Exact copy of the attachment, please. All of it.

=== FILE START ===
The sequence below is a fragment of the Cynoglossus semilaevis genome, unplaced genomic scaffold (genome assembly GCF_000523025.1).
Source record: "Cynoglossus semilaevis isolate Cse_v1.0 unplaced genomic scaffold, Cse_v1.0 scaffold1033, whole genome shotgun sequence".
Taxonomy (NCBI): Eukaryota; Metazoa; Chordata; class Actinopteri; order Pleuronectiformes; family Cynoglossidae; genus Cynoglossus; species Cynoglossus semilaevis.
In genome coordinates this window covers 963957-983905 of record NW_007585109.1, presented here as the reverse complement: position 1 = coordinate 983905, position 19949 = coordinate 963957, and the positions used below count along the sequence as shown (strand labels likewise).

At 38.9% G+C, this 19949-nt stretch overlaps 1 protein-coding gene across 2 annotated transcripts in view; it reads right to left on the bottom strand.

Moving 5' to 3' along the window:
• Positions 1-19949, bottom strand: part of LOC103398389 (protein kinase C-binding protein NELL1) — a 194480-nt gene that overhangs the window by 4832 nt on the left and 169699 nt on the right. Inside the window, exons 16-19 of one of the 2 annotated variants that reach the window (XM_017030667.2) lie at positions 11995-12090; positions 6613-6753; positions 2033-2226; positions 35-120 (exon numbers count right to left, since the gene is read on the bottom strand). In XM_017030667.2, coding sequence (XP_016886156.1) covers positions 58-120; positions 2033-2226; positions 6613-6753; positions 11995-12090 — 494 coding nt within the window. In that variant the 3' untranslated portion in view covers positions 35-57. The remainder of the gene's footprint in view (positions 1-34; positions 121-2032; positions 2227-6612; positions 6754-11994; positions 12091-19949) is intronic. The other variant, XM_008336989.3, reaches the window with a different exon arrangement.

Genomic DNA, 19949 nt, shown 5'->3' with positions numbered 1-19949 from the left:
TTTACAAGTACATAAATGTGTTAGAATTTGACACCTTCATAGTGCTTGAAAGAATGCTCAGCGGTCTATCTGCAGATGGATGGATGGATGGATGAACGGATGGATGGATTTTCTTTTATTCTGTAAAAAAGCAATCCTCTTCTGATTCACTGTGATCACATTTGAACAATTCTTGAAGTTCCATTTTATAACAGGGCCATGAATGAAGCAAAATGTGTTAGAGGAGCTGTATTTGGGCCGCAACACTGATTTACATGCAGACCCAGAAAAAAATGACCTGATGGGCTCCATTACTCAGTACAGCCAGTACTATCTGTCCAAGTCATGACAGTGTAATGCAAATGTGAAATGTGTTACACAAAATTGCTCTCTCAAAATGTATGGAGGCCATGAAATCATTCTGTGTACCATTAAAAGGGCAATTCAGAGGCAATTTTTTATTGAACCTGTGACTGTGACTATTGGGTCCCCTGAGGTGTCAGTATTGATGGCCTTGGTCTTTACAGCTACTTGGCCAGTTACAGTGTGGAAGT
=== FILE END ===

The sequence below is a fragment of the Cynoglossus semilaevis genome, unplaced genomic scaffold (genome assembly GCF_000523025.1).
Source record: "Cynoglossus semilaevis isolate Cse_v1.0 unplaced genomic scaffold, Cse_v1.0 scaffold1033, whole genome shotgun sequence".
Taxonomy (NCBI): Eukaryota; Metazoa; Chordata; class Actinopteri; order Pleuronectiformes; family Cynoglossidae; genus Cynoglossus; species Cynoglossus semilaevis.
In genome coordinates this window covers 963957-983905 of record NW_007585109.1, presented here as the reverse complement: position 1 = coordinate 983905, position 19949 = coordinate 963957, and the positions used below count along the sequence as shown (strand labels likewise).

At 38.9% G+C, this 19949-nt stretch overlaps 1 protein-coding gene across 2 annotated transcripts in view; it reads right to left on the bottom strand.

Moving 5' to 3' along the window:
• Positions 1-19949, bottom strand: part of LOC103398389 (protein kinase C-binding protein NELL1) — a 194480-nt gene that overhangs the window by 4832 nt on the left and 169699 nt on the right. Inside the window, exons 16-19 of one of the 2 annotated variants that reach the window (XM_017030667.2) lie at positions 11995-12090; positions 6613-6753; positions 2033-2226; positions 35-120 (exon numbers count right to left, since the gene is read on the bottom strand). In XM_017030667.2, coding sequence (XP_016886156.1) covers positions 58-120; positions 2033-2226; positions 6613-6753; positions 11995-12090 — 494 coding nt within the window. In that variant the 3' untranslated portion in view covers positions 35-57. The remainder of the gene's footprint in view (positions 1-34; positions 121-2032; positions 2227-6612; positions 6754-11994; positions 12091-19949) is intronic. The other variant, XM_008336989.3, reaches the window with a different exon arrangement.

Genomic DNA, 19949 nt, shown 5'->3' with positions numbered 1-19949 from the left:
TTTACAAGTACATAAATGTGTTAGAATTTGACACCTTCATAGTGCTTGAAAGAATGCTCAGCGGTCTATCTGCAGATGGATGGATGGATGGATGAACGGATGGATGGATTTTCTTTTATTCTGTAAAAAAGCAATCCTCTTCTGATTCACTGTGATCACATTTGAACAATTCTTGAAGTTCCATTTTATAACAGGGCCATGAATGAAGCAAAATGTGTTAGAGGAGCTGTATTTGGGCCGCAACACTGATTTACATGCAGACCCAGAAAAAAATGACCTGATGGGCTCCATTACTCAGTACAGCCAGTACTATCTGTCCAAGTCATGACAGTGTAATGCAAATGTGAAATGTGTTACACAAAATTGCTCTCTCAAAATGTATGGAGGCCATGAAATCATTCTGTGTACCATTAAAAGGGCAATTCAGAGGCAATTTTTTATTGAACCTGTGACTGTGACTATTGGGTCCCCTGAGGTGTCAGTATTGATGGCCTTGGTCTTTACAGCTACTTGGCCAGTTACAGTGTGGAAGT